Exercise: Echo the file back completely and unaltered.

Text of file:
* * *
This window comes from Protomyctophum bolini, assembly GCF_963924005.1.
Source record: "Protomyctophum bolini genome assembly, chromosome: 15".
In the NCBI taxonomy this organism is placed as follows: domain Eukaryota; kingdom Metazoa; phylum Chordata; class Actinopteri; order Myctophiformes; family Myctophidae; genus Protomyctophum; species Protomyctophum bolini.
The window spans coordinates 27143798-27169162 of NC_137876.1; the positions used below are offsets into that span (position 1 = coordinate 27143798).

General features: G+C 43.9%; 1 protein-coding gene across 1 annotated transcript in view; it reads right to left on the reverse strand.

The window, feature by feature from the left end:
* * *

This window comes from Protomyctophum bolini, assembly GCF_963924005.1.
Source record: "Protomyctophum bolini genome assembly, chromosome: 15".
In the NCBI taxonomy this organism is placed as follows: domain Eukaryota; kingdom Metazoa; phylum Chordata; class Actinopteri; order Myctophiformes; family Myctophidae; genus Protomyctophum; species Protomyctophum bolini.
The window spans coordinates 27143798-27169162 of NC_137876.1; the positions used below are offsets into that span (position 1 = coordinate 27143798).

General features: G+C 43.9%; 1 protein-coding gene across 1 annotated transcript in view; it reads right to left on the reverse strand.

The window, feature by feature from the left end: